As the visualization goes further down, the situation of Trump lied about creating enough job positions is further interpreted through gathered data. As the American population circle on the left shrinks much further, the text also reveals that the number of jobs created, which is potentially attributable to Trump, is much less than the number that Trump has promised. Among the 136,000 new positions, only 63,000 of them can be related to Trump, as estimated by the companies that did the hiring.
Visualisation of Trump lying about the number of job positions he would fulfilled is further reinforced by the listing some of his fake claims, ranging from the number of positions in electronic companies Carrier being slashed, not having the intention to hire more people through corporation with Chinese e-commerce company Alibaba and making groundless statement that his visit to Saudi Arabia and importing more Boeing jets into America would create more jobs. Graphs on the right help elaborate these claims by showing the changing color schemes and the shifting of the size of the employed American population
The table at the end of the article gives a concrete picture of all the fake claims Trump has created by highlighting the quotes on Trump’s promises, the actual hiring status of some companies and the comparison of the number of jobs Trump promised and the actual number of jobs have been created.
For instance, telecommunication corporation Softbank could only provide 100000 jobs, contradictory to Trump’s promise of creating 500000 jobs. In addition, it was actually funded by SoftBank launching with Saudi Arabia even before Trump’s presidential election. Trump does not play a role in enhancing the employment population.
In Trump’s lies and vs Obama’s, the main idea that the current American president Trump lies more frequently than ex-president Obama is mainly reinforced by the textual elaboration, with less focus on the graphic visualization. There are only three graphs in the article, but they are the main threads that the text is based on.
Take one of the graphs in the article as an example. Apart from more densely distributed dots appearing on the row of Trump’s falsehood, the author also goes deeper into the underlying reasons behind such phenomenon.
One of the factors which contribute to his falsehood is his pathological tendency to say whatever helps shape his reputation, which makes him virtually indifferent to reality. For instance, the author explains that he makes misleading statements and mild exaggerations about economic statistics and making groundless accusations against political opponents way beyond Obama. In addition, American people are left with nothing that could be defended even if the majority disagrees with his imprecision.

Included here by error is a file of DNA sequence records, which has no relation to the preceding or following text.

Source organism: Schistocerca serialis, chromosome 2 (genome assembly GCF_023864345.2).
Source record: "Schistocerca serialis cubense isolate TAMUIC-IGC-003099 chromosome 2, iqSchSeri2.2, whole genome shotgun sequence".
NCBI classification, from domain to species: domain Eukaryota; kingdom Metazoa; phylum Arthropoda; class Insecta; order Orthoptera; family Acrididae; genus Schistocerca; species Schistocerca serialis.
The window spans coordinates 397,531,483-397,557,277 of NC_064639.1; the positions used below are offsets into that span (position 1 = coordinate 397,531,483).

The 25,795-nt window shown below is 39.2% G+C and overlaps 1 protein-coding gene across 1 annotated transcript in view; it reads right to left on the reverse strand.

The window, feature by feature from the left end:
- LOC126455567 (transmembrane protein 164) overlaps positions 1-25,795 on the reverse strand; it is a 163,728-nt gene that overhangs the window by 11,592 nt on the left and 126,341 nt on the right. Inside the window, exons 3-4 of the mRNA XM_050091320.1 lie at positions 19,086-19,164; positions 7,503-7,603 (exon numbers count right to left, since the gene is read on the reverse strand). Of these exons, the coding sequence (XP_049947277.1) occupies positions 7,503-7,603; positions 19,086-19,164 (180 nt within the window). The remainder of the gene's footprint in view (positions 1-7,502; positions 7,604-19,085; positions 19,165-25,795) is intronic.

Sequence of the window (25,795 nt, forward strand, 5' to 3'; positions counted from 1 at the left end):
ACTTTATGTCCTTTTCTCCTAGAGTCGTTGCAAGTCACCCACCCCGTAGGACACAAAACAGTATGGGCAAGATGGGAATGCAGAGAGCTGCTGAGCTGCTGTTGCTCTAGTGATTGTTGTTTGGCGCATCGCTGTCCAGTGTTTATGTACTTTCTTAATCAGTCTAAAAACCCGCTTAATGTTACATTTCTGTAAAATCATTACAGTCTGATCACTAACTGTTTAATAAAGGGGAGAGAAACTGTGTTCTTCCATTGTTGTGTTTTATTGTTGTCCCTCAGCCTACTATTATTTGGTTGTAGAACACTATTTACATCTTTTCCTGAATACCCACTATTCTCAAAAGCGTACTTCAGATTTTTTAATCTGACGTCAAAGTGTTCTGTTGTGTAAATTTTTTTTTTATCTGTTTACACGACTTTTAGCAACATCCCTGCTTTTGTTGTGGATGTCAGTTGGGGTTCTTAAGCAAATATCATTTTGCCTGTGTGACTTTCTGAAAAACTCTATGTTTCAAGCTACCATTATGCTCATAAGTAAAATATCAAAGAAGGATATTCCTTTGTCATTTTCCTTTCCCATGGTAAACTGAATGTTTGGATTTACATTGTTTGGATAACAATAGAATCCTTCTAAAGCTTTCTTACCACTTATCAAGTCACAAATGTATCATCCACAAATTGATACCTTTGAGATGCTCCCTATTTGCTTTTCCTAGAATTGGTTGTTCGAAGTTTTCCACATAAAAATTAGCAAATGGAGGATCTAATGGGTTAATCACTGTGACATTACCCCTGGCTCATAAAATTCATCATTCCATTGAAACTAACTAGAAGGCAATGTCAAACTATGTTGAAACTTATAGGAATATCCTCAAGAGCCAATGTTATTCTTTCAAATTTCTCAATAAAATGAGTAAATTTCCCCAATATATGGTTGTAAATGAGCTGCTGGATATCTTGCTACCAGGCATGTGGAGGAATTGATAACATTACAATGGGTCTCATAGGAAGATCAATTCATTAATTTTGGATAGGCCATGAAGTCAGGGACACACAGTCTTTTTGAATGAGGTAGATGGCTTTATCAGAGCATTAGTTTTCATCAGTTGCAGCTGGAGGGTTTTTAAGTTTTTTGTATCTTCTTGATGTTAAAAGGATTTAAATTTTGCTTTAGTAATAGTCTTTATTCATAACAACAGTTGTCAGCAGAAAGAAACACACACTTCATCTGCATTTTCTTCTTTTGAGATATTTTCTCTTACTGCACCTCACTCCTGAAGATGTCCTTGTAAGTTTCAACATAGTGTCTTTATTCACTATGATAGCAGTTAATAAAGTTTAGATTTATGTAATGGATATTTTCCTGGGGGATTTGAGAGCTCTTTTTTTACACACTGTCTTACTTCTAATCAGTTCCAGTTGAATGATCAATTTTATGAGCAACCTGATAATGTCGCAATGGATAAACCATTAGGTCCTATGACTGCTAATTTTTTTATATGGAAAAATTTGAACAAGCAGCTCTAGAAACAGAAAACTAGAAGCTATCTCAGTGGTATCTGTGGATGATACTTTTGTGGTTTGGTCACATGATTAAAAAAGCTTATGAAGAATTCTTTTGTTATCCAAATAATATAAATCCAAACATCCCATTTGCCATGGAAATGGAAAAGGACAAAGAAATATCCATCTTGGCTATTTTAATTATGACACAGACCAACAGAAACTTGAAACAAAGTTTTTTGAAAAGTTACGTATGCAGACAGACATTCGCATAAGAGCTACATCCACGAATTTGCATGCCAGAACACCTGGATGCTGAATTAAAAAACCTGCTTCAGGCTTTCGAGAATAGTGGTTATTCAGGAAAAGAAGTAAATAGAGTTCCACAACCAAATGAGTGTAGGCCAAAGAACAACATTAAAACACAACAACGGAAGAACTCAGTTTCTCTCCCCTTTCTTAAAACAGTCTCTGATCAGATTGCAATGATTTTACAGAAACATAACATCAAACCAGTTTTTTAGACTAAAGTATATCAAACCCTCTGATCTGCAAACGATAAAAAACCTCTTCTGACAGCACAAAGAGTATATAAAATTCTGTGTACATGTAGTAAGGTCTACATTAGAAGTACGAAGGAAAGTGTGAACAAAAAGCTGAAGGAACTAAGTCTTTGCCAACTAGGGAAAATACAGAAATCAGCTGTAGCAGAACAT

The author further points out that using the word “lies” is unfair to previous presidents Obama. When Obama was being aimed with a spear regarding his statement that Obamacare can keep the existing health insurance of Americans, he took back his words. His falsehoods were used on selling his policies or to show the effort he instilled into solving an issue.
In contrast, Trump often tries to degrade people telling the truth when he is caught lying, be they government officials, lawmakers or his assistants. To him, the truth is not relevant or important, which is the demonstration of his political strategy.
According to the author, by calculation, Trump has told 103 separate, repetitive lies within less than a year in office. In contrast, Obama only told 18 over his entire eight-year career. On average, Obama told two lies yearly and Trump told nearly 200 lies a year. This situation is echoed by the “list of lies” below, where Trump’s falsehoods within a year are about seven times that of Obama.
The frequency of Trump lying is about one to two days on average. However, Obama only lied once every one to three months on a yearly basis.
To conclude, the data visualization of both projects can effectively reinforce the message that current American president Donald Trump has the tendency to lie pathologically in order to shape the person he wants to be. What Happened to All the Jobs Trump Promised focuses more on graphical interpretation while Trump’s lies vs Obama’s puts more emphasis on textual elaboration.
For What Happened to All the Jobs Trump Promised? , as a work of communication, it shouts out its main idea successfully through analyzing Trump’s falsehoods in a progressive order. The orange graph with silhouettes, which represents the employed American population, has shrunk progressively as layers and layers of Trump’s lies in creating more jobs being unveiled through the text.
For Trump’s lies vs Obama’s, even though there are only three graphs, the emphasis on text has helped elaborated the trend shown in the graphs. Readers can get a clearer picture of various reasons that contribute to Trump’s shocking large number of lies.
As a work of communication, both projects have successfully helped readers understand and connect with the context of the article.
Author/ Celia Lai, Deng Xiaohang and Erin Chan ( JOUR2106 Data Visualisation (2018) – Group 1 )
Editor/ Jessie Pang
Data News of the Week (DNW) is a weekly issue of news summaries hand picked by our editors. It features a GLOCAL (global+local) perspective for the topic of concern. It tracks the latest developments from the industry and academics for methodology, tools, datasets and news agenda.
Pili Hu said:
Another interesting case related with Trump and “lie”: https://www.washingtonpost.com/graphics/politics/2016-election/trump-charts/ . This case should be included in the text book of “How to lie with charts”.
Very nice! But could you tell me the definition of “lies” mentioned above? many thanks.
Celia Lai said:
Lies are basically false claims. The Propublica one lists out the lies versus the reality, you see the divergence with numerical evidence. As for the New York Yimes one, the “lies” can refer to both false claims and ambiguous statements. Trump often makes general statements and ignore the fact support that is why sometimes he is on the right side but those are counted as “lies”. Same as Obama, but it happens six times less than Trump throughout his terms. Trump has already made a significantly long list of “lies” in his first year. The list may go on unless he shuts his mouth.